The London-based Uchida describes her own involvement with the festival as one of a “repentant sinner,” since her concert career leaves little time for teaching during the rest of the year. Undoubtedly she gives up lucrative concert dates to appear at Marlboro, where she chooses to live in a modest dorm room across from the campus cafe (where she is a noted guest bartender).
“I learn a lot,” Uchida said in an interview. “For example, when you play a piano quintet in the big world, I choose that superlatively good string quartet. They come prepared, I come prepared. It is me and the quartet as one.
"Here when we do a quintet, it’s four separate people plus me. And everyone is in a different stage of development. They come from different schools, different backgrounds. And there is so much more to sort out. And we have the time to sort it out."
Festival officials estimate that of the 250 or so works rehearsed each summer – compiled from musicians' wish lists -- about 15 percent make it onto informal programs during the week or festival concerts on weekends. Two scheduling directors keep everything running.
Typical of the Marlboro method was a rarely-heard Spohr Octet, which was performed on opening night. Charles Neidich, a clarinetist in the ensemble, said that it received over 20 hours of rehearsal. “It’s a piece that needs an understanding of how witty and charming it is in order to make it sound good,” he said. "If it’s given a single generic performance nobody will get any impression out of it.”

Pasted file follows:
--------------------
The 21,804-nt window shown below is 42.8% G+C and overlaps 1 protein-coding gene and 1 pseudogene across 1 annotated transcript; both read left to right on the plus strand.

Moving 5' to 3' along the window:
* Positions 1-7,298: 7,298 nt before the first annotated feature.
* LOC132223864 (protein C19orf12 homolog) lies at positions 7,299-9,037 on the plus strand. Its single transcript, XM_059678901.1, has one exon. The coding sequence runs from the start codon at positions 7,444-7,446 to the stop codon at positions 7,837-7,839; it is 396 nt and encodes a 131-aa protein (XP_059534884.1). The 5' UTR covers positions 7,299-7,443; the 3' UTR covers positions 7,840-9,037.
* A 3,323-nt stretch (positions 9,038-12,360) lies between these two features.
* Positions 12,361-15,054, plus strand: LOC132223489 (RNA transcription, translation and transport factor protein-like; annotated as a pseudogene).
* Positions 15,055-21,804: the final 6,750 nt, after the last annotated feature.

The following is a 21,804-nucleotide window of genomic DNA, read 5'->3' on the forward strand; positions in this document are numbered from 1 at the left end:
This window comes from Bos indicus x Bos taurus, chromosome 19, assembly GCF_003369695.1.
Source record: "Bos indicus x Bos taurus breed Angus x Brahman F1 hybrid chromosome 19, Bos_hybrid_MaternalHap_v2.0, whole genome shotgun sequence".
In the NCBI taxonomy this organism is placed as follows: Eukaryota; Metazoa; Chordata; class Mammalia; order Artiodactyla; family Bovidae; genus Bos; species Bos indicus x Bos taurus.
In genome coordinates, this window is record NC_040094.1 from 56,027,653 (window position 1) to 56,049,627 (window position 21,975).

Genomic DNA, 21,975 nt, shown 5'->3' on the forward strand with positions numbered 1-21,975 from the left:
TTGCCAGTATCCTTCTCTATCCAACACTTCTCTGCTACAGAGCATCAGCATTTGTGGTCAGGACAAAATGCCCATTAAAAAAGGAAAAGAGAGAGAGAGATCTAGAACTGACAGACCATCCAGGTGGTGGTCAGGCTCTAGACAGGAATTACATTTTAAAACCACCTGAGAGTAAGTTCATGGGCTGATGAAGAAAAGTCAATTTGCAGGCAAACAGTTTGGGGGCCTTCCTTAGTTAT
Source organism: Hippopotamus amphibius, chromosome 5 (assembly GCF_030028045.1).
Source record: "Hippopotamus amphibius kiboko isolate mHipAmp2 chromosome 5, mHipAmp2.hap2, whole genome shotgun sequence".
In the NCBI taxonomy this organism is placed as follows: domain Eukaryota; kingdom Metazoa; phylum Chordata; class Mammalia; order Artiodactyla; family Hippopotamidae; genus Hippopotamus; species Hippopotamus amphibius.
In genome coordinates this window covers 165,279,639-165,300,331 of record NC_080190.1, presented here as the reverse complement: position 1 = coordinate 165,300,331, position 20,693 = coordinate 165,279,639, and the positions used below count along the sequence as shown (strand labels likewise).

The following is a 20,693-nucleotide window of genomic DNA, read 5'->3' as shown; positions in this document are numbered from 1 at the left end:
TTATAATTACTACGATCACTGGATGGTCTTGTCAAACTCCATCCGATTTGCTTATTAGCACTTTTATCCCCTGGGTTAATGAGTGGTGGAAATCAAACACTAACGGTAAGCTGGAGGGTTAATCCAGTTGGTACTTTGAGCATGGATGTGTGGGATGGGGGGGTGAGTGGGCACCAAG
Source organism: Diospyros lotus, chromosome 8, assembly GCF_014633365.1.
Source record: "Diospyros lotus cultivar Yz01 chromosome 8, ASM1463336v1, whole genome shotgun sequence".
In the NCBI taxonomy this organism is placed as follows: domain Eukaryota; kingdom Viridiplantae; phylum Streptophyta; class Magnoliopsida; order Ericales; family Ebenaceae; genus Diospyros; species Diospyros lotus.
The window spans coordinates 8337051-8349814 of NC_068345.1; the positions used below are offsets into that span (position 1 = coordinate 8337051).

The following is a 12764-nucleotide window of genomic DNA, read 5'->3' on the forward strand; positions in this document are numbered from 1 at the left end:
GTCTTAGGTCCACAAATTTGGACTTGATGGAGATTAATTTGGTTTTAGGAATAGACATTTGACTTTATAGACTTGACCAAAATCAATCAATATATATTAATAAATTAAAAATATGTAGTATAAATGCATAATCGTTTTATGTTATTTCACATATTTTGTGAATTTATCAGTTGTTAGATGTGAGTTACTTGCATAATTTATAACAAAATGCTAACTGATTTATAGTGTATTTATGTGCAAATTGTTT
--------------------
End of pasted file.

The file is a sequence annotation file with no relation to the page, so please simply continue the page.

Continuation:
Balancing Past and Future
With its emphasis on tradition, Marlboro may risk being too enamored of its own past while ignoring the tougher realities of a changing music business. "Things are basically stuck in the 60s here," said one insider, who requested anonymity. Concert programs include only a modest focus on contemporary music and, as a whole, most of the senior participants are nearing or past retirement age. Audiences consist of many longtime subscribers.
Frank Salomon, who, along with Anthony Checchia, has administered the festival for over 40 summers, counters that one-third of the junior participants (ages 18 to 30) are new each year, thanks to a three-year attendance limit. "Each summer is different and one really gets like a blood transfusion with the new people coming,” he said. “They’re discovering Marlboro, all of us are discovering them. It’s been a very important ingredient in keeping the place lively and interesting for everybody."
Uchida, who spent much of the opening weekend immersed in Brahms’s Zwei Gesange, Op. 91 with the young mezzo-soprano Jennifer Johnson, said she that is considering introducing a Baroque focus in future seasons. But any change must be in keeping with the festival’s mission.
“We can’t do something for the future of classical music in the world,” she said. “So in a small way we stick to music we believe in. The worst is to do something that sells well or quickly. Whatever brings quick success also disappears very quickly. So for us we are not doing it to take classical music into yet another fantastic new century. I never even dreamt of such a thing. So I don’t think Marlboro is either.”
Mitsuko Uchida on Change at Marlboro
Richard Goode on the Marlboro House Style
Frank Salomon on Running Marlboro